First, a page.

Expert: Ammonium nitrate dangers in West should have been told

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by BRETT SHIPP

WFAA

Posted on April 20, 2013 at 3:44 PM

Updated Monday, Nov 25 at 11:36 AM

NEWS 8 INVESTIGATES

WEST, Texas -- Explosion investigators spent their first full day Friday exploring the scene and searching for clues as to what triggered the devastating blast Wednesday night in West, Texas.

The suspected culprit at this early stage is a highly-explosive fertilizer, ammonium nitrate, which was being stored in large quantities on site.

State and federal investigators Friday could be seen combing through the debris at ground zero. They inspected a huge crater - several feet deep - where a large building once stood, containing an assortment of fertilizers.

Of greatest concern was up to 270 tons of ammonium nitrate, which the owner had properly reported to state authorities. Reporting the existence of ammonium nitrate is important because of the chemical's well-known potential to explode.

It was the main ingredient used to bomb the federal building in Oklahoma City in 1995. Since then, new federal laws make it difficult to find out where ammonium nitrate is even sold.

Since Thursday, News 8 has identified a half-dozen similar fertilizer storage facilities in North Texas that stock ammonium nitrate, like one we found in Itasca, Texas, 20 miles north of the explosion in West.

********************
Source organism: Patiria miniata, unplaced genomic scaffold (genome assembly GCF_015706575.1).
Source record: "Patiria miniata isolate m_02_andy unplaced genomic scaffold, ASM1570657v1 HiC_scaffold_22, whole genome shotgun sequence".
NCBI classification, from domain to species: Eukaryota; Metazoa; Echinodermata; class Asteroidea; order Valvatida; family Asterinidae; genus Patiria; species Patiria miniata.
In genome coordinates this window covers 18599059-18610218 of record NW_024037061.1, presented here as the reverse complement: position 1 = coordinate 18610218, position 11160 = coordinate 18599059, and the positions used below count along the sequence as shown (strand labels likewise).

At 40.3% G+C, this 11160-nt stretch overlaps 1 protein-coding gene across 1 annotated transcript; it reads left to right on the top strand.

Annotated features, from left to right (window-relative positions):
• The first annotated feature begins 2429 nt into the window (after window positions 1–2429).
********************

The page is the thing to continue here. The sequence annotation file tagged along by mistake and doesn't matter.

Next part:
By itself, when properly ventilated, the chemical is considered safe. So what caused the chemical to explode in West?

Explosion and pipeline safety expert Don Deaver said the likely trigger is the fire that raged just feet away from the storage building on Wednesday night.

"And if you have ammonium nitrate inside of a building that comes into contact with this type of heat, you are going to have an explosion,” Deaver said. “I mean, it’s the perfect storm for an explosion. You've got the ignition source, you've got the heat, and the hotter it is the more explosive it is."

State chemical storage reports on file with the Texas Department of State Health Services indicate that the explosive chemical was on site and had been for the past year. Deaver said the key question now is why wasn't more done to prevent a massive explosion.

"What was done to keep it keep it from happening?” Deaver asked. “What safety precautions were in place? What type of interactions and communications were there with the fire fighters?"

News 8 wanted to know that answer, too. But federal and state regulators have declined to comment to News 8 regarding regulations governing the handling of ammonium nitrate and how the public could be so oblivious to its devastating potential.

E-mail bshipp@wfaa.com

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